Index ← 1148 CFJ 1149 1150 → text
Clerk's Note: One last apology to Kolja for putting the wrong name in the
subject line when we first published this CFJ. We're glad it was spotted
by em and Judged appropriately. ;-)

                              CFJ 1149

    If entity X submits a Transfer Order satisfying a Payment Order
    naming another entity Y as payor, entity Y will commit the Crime
    of Contempt by Inaction if entity Y does not submit the Transfer
    Order specifically required by the Payment Order.


Called by:           Elysion

Judge:               Kolja
Judgement:           TRUE

Judge selection:

Eligible:            Annabel, Kolja, Michael, Murphy, Palnatoke,
                     Peekee, Vlad, Wes

Not eligible:
Caller:              Elysion
Barred:              -
Had their turn:      Beefurabi, Blob, Chuck, Crito, elJefe,
                     Elysion, harvel
Already served:      -
Defaulted:           -
By request:          -
On Hold:             Lee, Oerjan, Steve



Called by Elysion:                    31 Jul 1999 21:48:16 -0400
Assigned to Kolja:                    03 Aug 1999 16:48:48 GMT
Judged TRUE by Kolja:                 08 Aug 1999 13:14:15 +0200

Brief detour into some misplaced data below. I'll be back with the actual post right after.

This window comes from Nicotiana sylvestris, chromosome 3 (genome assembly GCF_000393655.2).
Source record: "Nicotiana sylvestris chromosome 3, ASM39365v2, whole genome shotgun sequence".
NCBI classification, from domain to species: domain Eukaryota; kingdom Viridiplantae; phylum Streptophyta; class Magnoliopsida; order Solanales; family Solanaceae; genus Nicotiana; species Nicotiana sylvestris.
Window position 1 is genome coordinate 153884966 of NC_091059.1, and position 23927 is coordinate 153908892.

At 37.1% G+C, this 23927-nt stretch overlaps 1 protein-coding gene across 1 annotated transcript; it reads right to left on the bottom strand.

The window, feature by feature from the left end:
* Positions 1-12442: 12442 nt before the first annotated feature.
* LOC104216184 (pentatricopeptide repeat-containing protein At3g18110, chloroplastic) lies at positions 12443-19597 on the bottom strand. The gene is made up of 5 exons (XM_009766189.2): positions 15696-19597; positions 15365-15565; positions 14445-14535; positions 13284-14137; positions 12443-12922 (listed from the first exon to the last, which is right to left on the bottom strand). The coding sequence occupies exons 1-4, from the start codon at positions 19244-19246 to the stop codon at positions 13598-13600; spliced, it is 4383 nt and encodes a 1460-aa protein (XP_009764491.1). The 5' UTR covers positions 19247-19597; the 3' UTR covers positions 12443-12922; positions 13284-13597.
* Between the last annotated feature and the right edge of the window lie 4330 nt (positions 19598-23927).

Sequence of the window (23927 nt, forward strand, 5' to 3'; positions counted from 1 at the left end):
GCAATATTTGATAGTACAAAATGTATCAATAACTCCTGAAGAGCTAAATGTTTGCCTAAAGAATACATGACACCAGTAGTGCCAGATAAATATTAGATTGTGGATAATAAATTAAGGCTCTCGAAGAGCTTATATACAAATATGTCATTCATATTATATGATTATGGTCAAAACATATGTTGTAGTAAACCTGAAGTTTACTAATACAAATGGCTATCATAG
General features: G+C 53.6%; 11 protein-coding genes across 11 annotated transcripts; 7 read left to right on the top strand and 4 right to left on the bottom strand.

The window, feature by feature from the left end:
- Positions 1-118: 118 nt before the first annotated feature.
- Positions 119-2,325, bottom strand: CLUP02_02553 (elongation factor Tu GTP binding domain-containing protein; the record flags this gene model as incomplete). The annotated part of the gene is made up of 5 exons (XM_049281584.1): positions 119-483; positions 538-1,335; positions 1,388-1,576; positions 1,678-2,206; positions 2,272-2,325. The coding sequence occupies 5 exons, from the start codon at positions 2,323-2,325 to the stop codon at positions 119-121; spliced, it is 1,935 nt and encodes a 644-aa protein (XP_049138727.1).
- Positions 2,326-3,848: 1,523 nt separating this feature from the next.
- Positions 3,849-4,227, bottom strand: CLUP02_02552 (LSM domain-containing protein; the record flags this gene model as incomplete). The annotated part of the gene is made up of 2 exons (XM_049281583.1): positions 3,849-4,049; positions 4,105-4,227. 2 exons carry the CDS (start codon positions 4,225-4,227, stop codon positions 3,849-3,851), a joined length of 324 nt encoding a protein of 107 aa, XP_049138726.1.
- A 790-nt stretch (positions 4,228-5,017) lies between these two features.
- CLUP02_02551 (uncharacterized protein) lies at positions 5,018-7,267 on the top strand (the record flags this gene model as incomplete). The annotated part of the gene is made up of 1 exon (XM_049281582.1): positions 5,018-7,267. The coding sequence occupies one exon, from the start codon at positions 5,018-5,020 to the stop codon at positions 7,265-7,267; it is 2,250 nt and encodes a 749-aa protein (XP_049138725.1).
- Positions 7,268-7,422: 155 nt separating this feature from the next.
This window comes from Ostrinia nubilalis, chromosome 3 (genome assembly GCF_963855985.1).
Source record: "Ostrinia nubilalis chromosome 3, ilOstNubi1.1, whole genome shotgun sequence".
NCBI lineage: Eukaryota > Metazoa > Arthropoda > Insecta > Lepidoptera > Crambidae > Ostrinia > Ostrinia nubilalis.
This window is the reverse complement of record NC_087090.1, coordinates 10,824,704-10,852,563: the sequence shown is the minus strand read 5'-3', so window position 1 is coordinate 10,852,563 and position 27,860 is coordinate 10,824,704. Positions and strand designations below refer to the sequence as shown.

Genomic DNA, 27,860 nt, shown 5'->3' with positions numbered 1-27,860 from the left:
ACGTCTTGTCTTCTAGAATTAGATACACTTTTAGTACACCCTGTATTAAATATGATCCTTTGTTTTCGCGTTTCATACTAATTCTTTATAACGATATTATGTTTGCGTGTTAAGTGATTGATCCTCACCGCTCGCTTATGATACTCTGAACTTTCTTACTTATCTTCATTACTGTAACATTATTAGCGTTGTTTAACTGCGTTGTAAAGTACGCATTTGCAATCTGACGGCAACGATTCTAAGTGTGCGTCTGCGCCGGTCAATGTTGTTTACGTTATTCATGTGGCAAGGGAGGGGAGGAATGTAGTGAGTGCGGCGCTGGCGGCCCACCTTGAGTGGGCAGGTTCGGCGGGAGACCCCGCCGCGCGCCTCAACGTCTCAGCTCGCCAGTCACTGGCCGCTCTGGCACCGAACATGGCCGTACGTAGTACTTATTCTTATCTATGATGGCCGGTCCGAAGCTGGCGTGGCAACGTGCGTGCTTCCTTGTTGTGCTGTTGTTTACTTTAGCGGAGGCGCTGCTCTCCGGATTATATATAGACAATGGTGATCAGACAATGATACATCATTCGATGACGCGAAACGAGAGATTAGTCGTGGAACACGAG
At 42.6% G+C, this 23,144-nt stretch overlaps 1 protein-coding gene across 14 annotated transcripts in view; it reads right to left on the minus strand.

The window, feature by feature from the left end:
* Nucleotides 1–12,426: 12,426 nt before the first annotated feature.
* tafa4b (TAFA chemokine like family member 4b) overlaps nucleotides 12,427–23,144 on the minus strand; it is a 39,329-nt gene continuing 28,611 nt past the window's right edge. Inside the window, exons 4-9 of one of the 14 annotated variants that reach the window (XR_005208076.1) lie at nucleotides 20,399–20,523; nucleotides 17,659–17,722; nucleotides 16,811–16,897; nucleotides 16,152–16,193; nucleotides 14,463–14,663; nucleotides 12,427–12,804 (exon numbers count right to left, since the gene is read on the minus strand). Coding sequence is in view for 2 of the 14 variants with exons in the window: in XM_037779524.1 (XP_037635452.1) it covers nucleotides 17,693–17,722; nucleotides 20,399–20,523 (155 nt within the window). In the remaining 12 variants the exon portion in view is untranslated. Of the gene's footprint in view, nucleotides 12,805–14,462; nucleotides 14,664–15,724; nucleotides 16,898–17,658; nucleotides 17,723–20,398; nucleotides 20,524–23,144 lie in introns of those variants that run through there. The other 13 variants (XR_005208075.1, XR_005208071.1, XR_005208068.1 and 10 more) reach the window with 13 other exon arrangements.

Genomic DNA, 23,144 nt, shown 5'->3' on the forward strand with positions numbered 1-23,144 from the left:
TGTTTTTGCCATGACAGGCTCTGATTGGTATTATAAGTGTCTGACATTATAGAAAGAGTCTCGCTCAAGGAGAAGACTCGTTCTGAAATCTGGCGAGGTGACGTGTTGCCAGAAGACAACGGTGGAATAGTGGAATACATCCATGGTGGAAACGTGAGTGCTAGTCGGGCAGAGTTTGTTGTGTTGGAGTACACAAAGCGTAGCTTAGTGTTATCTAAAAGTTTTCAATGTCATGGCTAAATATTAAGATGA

Judgement published:                  As of this message


Caller's Arguments:

By rule 1569/3, the Payment Order requires entity Y to submit a
specific Transfer Order.

Rule 1793/0 states:

     An Order is a command, executed by a Player and directed to some
     entity requiring that entity to perform exactly one action, or
     to refrain from performing one or more actions.

CFJ #1142 established that a Payment Order can be satisfied by
entity X. However, entity Y has not obeyed the order, so will be
guilty of Contempt by Inaction if e does not perform the required
action (by rule 1810/0).


Evidence attached by the Caller:


Judge's Arguments:

CFJ1142 established that PO can be satisfied by a player who is not
the payor named in the PO, i.e. it doesn't matter who satisfies the
PO (because the lower numbered 1732 takes precedence over 1810).

However, the 'Crime of Contempt by Inaction' is defined in R1810 as
failure 'to perform the required action' in time by the 'entity who
is required by an Order to perform an act'. This definition is not
altered by contradicting regulation in 1732 and remains valid,
implying that the statement is true.